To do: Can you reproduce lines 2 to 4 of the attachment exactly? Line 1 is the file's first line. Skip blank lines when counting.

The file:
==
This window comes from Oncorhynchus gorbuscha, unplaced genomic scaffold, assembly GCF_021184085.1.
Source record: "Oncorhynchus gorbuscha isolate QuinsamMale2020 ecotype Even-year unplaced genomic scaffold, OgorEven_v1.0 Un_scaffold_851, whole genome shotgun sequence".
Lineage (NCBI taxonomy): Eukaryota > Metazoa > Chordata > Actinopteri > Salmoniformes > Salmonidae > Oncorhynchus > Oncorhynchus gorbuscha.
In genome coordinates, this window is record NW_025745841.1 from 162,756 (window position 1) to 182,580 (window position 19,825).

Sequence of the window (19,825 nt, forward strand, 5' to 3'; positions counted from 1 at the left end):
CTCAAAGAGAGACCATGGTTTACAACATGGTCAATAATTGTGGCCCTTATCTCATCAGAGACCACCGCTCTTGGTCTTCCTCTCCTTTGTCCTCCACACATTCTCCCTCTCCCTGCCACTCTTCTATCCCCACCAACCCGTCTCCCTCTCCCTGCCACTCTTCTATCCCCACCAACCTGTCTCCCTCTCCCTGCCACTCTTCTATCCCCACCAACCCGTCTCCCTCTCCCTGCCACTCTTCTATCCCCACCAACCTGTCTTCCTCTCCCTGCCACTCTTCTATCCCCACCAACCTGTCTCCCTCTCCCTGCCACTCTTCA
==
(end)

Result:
Source record: "Oncorhynchus gorbuscha isolate QuinsamMale2020 ecotype Even-year unplaced genomic scaffold, OgorEven_v1.0 Un_scaffold_851, whole genome shotgun sequence".
Lineage (NCBI taxonomy): Eukaryota > Metazoa > Chordata > Actinopteri > Salmoniformes > Salmonidae > Oncorhynchus > Oncorhynchus gorbuscha.
In genome coordinates, this window is record NW_025745841.1 from 162,756 (window position 1) to 182,580 (window position 19,825).